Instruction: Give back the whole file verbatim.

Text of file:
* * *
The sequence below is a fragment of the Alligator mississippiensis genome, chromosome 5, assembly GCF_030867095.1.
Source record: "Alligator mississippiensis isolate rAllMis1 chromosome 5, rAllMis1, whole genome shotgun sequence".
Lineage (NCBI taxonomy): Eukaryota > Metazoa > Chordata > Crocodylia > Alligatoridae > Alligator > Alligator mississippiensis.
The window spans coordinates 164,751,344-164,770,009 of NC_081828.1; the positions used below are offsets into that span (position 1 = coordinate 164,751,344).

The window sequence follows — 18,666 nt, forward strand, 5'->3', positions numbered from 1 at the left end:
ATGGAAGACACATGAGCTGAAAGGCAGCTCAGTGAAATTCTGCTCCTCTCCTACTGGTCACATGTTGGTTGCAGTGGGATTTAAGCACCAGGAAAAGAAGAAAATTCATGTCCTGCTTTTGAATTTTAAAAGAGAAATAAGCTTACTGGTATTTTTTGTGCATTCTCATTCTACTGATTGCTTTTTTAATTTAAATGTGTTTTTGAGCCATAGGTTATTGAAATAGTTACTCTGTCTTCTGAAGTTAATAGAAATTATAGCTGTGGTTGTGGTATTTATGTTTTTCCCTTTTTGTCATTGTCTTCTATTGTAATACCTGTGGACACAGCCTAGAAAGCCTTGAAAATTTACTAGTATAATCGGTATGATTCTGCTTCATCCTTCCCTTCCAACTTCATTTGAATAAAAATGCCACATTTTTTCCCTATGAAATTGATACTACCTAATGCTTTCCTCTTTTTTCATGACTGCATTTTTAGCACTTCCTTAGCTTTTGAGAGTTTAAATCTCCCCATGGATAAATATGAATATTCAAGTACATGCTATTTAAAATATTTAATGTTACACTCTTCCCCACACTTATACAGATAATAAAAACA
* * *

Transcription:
The sequence below is a fragment of the Alligator mississippiensis genome, chromosome 5, assembly GCF_030867095.1.
Source record: "Alligator mississippiensis isolate rAllMis1 chromosome 5, rAllMis1, whole genome shotgun sequence".
Lineage (NCBI taxonomy): Eukaryota > Metazoa > Chordata > Crocodylia > Alligatoridae > Alligator > Alligator mississippiensis.
The window spans coordinates 164,751,344-164,770,009 of NC_081828.1; the positions used below are offsets into that span (position 1 = coordinate 164,751,344).

The window sequence follows — 18,666 nt, forward strand, 5'->3', positions numbered from 1 at the left end:
ATGGAAGACACATGAGCTGAAAGGCAGCTCAGTGAAATTCTGCTCCTCTCCTACTGGTCACATGTTGGTTGCAGTGGGATTTAAGCACCAGGAAAAGAAGAAAATTCATGTCCTGCTTTTGAATTTTAAAAGAGAAATAAGCTTACTGGTATTTTTTGTGCATTCTCATTCTACTGATTGCTTTTTTAATTTAAATGTGTTTTTGAGCCATAGGTTATTGAAATAGTTACTCTGTCTTCTGAAGTTAATAGAAATTATAGCTGTGGTTGTGGTATTTATGTTTTTCCCTTTTTGTCATTGTCTTCTATTGTAATACCTGTGGACACAGCCTAGAAAGCCTTGAAAATTTACTAGTATAATCGGTATGATTCTGCTTCATCCTTCCCTTCCAACTTCATTTGAATAAAAATGCCACATTTTTTCCCTATGAAATTGATACTACCTAATGCTTTCCTCTTTTTTCATGACTGCATTTTTAGCACTTCCTTAGCTTTTGAGAGTTTAAATCTCCCCATGGATAAATATGAATATTCAAGTACATGCTATTTAAAATATTTAATGTTACACTCTTCCCCACACTTATACAGATAATAAAAACA